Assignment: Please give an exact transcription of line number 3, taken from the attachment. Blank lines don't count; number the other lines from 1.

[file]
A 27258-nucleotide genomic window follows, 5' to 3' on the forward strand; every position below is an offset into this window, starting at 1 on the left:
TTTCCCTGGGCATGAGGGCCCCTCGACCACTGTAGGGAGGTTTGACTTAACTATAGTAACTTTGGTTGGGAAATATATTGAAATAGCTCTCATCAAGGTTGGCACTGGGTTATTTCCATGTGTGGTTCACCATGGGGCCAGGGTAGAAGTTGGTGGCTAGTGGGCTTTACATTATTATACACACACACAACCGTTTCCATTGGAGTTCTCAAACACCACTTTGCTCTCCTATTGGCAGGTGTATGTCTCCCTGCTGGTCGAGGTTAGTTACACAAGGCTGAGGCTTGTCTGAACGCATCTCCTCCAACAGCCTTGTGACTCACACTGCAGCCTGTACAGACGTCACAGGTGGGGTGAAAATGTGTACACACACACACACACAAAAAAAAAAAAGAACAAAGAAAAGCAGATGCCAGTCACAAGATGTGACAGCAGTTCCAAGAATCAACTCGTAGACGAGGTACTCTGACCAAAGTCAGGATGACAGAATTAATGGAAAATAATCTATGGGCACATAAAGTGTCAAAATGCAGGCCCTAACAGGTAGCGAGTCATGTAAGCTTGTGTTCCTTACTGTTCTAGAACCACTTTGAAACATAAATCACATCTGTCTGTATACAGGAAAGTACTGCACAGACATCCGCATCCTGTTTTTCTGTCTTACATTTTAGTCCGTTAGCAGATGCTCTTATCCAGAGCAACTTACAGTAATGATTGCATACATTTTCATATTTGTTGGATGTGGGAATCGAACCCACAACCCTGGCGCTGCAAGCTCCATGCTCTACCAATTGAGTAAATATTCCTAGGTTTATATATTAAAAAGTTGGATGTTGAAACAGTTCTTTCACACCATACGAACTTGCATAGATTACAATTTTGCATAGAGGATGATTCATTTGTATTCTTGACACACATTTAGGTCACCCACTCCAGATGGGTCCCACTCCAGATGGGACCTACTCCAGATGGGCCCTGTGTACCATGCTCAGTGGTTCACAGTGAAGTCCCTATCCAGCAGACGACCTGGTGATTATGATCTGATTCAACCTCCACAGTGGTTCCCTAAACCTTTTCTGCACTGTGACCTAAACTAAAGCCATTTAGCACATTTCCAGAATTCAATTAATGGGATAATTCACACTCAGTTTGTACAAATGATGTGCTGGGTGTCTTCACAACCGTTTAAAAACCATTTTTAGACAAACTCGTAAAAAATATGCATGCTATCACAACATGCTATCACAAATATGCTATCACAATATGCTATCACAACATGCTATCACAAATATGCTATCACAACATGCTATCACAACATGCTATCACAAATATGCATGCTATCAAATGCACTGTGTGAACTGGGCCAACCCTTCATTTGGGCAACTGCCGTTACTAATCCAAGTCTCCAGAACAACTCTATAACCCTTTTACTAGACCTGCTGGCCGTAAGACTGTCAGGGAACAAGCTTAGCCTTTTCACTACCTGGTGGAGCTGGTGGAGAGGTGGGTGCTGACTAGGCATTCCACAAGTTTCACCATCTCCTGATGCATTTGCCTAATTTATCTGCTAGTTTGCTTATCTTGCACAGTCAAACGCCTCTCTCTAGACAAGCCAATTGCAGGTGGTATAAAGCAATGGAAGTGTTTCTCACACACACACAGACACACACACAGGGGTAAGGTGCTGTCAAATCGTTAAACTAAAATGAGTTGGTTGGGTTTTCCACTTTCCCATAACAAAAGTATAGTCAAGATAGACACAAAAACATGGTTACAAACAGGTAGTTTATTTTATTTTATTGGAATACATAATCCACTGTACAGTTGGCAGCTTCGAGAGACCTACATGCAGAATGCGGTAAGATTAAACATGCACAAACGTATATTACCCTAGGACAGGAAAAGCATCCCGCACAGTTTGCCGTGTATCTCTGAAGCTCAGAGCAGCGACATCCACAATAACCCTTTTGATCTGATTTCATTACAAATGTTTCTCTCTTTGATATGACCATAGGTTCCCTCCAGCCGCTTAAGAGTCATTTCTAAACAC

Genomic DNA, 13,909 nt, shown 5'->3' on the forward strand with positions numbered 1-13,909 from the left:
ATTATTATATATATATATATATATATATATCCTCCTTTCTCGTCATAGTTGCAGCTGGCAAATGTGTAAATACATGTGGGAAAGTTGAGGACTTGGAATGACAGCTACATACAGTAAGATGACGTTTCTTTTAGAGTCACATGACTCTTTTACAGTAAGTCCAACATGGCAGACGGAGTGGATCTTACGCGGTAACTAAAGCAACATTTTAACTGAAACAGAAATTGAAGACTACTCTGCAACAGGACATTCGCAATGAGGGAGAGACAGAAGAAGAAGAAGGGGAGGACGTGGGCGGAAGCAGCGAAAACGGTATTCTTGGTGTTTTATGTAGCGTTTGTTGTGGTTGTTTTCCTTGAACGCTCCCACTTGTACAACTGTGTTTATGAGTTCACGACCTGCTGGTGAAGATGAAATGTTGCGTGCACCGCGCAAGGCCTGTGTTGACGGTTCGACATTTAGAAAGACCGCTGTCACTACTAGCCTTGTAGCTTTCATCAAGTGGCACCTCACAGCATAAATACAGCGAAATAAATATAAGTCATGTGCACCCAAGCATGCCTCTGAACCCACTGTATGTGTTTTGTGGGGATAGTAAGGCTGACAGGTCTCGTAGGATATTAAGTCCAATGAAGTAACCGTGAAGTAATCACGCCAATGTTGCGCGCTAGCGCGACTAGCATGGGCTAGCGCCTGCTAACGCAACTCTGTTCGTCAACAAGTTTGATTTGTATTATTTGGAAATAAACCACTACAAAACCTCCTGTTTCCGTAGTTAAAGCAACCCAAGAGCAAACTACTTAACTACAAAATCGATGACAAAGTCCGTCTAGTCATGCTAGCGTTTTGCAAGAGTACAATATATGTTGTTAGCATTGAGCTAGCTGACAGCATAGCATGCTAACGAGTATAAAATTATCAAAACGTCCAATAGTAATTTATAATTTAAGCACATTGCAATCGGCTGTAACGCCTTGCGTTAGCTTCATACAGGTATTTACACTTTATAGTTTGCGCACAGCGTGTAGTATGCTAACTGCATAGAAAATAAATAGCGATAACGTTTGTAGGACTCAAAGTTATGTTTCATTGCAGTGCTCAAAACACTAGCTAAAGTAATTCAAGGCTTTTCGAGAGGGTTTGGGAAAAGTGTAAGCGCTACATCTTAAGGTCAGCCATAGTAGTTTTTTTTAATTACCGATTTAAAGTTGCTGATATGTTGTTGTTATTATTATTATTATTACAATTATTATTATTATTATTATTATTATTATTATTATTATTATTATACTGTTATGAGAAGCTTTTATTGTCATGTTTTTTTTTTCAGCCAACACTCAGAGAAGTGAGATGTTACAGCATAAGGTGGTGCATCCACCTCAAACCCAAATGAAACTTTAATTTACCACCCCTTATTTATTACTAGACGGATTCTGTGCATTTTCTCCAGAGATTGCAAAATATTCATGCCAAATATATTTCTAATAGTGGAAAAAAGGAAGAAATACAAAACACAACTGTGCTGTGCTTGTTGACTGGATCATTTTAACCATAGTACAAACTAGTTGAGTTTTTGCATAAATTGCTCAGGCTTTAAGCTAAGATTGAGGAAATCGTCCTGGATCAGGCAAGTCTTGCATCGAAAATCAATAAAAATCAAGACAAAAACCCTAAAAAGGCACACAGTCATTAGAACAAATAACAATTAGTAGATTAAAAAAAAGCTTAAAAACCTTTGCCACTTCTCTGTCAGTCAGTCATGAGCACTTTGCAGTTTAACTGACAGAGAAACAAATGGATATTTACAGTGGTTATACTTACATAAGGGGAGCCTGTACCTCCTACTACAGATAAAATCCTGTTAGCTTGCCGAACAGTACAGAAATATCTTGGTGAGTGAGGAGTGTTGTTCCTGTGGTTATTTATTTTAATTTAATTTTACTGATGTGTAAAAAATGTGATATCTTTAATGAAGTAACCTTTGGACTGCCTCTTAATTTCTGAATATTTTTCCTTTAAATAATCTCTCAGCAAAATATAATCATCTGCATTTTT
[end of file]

Genomic DNA, 13,909 nt, shown 5'->3' on the forward strand with positions numbered 1-13,909 from the left: